Fatal Attraction: Caught In A Trap

Years Of Work Slowly Yield Evidence

From the beginning, federal prosecutor Colm Connolly and his team of investigators thought that Thomas Capano might have something to do with the disappearance of Anne Marie Fahey.

But they had a hard row to hoe. Her body had never been recovered; there were no witnesses and no weapon. So Connolly's team began looking for a paper trail.

The investigators discovered that two days after Fahey had disappeared, Capano had bought a new rug. With this information, they obtained a search warrant for Capano's rented house.

"Tom Capano opened the door in his bathrobe," Connolly remembers of the moment they arrived with the warrant. "And I think he was dismayed to say the least. He looked like he had the wind knocked out of him."

Inside Capano's house, they found tiny spots of blood - which later turned out to be Fahey's - right next to the new rug. This wasn't enough to arrest him, though. They dug up his back yard and found nothing. On a tip, they learned that evidence might be found at the Capano Construction Co. dumpsters. By the time they got there, the dumpsters had been taken to a Wilmington area dump. They spent days digging through this dump and found nothing.

Then investigators found another lead. A man named Joe Riley told them that in 1981 Capano had become obsessed with another woman, Linda Marandola, and had asked him to harass her.

At one point, Riley says, Capano had even talked about killing her. Although Capano had backed out, Connolly saw this as evidence that he might be capable of murder.

But this still wasn't enough. So Connolly began focusing on Capano's inner circle, particularly his brothers. Investigators knew that one brother, Gerry, had been with him the day after Fahey had disappeared. But he refused to testify against his brother out of loyalty.

Then Gerry Capano was arrested for possession of cocaine and illegal guns. Facing a long prison term, he decided to talk. He told police that he had helped his brother take a large cooler containing Fahey's body to his vacation home in nearby New Jersey.

They had taken Gerry Capono's 25-foot fishing boat 60 miles off the Atlantic coast, to a spot known for sharks. There they dumped overboard Fahey's body, which had been crammed into the cooler.

When the cooler wouldn't sink, Gerry Capano shot holes in it, he told police. But the cooler still didn't sink, and so Tom Capano wrapped Fahey's body in chains and let it drop into the ocean. They let the cooler itself drift away.

Investigators finally had enough to arrest Tom Capano. On Nov. 12, 1997, Capano was arrested and charged with murder.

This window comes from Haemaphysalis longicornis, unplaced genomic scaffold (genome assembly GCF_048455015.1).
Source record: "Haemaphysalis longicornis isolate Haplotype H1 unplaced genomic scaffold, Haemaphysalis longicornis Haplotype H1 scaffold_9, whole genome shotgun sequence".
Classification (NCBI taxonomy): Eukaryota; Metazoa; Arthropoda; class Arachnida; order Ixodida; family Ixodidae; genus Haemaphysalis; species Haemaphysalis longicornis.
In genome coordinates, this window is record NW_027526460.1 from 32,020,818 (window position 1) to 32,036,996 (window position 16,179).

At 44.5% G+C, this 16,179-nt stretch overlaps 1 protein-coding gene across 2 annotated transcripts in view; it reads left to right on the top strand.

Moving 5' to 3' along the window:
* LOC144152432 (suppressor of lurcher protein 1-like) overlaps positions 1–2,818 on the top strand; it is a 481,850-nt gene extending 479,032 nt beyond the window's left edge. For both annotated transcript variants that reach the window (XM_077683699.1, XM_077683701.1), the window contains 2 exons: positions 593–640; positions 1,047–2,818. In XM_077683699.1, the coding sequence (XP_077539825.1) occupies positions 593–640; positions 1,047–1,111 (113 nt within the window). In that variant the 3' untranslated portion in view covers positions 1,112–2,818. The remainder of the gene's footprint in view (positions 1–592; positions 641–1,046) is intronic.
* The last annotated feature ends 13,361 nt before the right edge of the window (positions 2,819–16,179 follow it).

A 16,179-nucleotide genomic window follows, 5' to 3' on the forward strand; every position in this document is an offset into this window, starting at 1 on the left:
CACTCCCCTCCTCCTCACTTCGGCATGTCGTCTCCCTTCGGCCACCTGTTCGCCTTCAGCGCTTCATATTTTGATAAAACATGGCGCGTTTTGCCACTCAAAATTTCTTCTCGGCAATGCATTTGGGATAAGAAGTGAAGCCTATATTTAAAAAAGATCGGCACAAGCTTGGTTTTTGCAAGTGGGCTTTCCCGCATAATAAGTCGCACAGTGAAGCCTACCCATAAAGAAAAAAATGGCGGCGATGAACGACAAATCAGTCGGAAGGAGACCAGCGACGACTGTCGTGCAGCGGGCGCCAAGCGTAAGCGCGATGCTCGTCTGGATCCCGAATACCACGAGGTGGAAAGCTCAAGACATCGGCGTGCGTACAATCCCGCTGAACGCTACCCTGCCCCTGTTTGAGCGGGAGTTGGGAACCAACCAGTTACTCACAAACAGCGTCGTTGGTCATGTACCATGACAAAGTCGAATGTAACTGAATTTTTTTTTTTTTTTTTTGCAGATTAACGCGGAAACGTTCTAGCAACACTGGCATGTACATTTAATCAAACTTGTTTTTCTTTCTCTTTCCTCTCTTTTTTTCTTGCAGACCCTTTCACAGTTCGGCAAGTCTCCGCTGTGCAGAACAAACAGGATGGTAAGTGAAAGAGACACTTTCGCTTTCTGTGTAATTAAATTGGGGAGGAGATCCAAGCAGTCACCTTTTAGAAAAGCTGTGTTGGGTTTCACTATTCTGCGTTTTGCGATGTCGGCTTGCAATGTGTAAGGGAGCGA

Then two days after Capano was arrested, fisherman Ken Chubb turned the cooler over to the FBI. He had found it July 4, 1996, while fishing 8 miles off the Delaware coast.

Chubb had taken it home and repaired the holes. When a friend saw the news about Capano's arrest, he told Chubb that the cooler might be a key piece of evidence. He clls the discovery of the cooler "a divine intervention."

Using the bar code still on the cooler, police showed that it had been bought by Capano. The prosecutors now had Fahey's blood at Capano's house, his brother's confession and the cooler.

On top of that, Capano's longtime mistress, Debby MacIntyre, admitted that a few weeks before the crime, she had bought, at Capano's request, a .22 caliber pistol, which she then gave to Capano. Police found the receipt.

"This was something he had thought of for months and months," says Connolly. "This was not a one-night, panicky incident. This was a planned murder."

In an attempt to stop MacIntyre from testifying, Tom Capano gave detailed diagrams of her home to another inmate. Prosecutor Wharton says that Capano wanted to scare her. Later, he tried unsuccessfully to hire a hit man to kill her.

At the trial beginning Oct. 26, 1998, Tom Capano tried a risky defense. Against his lawyers' advice, he testified himself, for eight days. He told the jury that although he had disposed of Fahey's body, he had not killed her.

He said that MacIntyre had discovered he and Fahey together, and had tried to commit suicide. In the struggle, Fahey had accidentally been shot and killed.

But the jury wasn't persuaded. Connolly says that the key to the trial was the cooler. "Ferris and I walked it out as if we were walking a coffin out of church," Connolly remembers.

"We laid it in front of the jury," he says. "I think they were shell shocked. I just think it really drove home the impact that somebody had been stuffed unceremoniously into a fish cooler."

In January 1999, the trial ended. After three days of deliberating, the jury convicted Tom Capano of first-degree murder. The jury voted 10-2 for the death penalty. A judge agreed, and Capano is now on death row, awaiting lethal injection.

The Faheys have filed a civil suit against Tom Capano. And Capano has filed a suit against Debbie McIntyre saying if he is responsible for Anne Marie Fahey's death, then so is McIntyre.

July 2002 Update:

Capano's appeal to the United States Supreme Court was denied. But his new attorney says there are still other avenues to challenge Capano's conviction and sentence.

In the meantime, the man who once had everthing now spends 23 hours a day alone in a cell on death row.

Prosecutor Colm Connolly, who had spent three years on the case, is now the Delaware US Attorney.

The Fahey family filed a civil suit against Tom Capano and were awarded an undisclosed settlement. Capano filed a suit of his own against Debbie MacIntrye, saying if he's responsible for Anne Marie's death, so is MacIntyre. He later dropped the suit.

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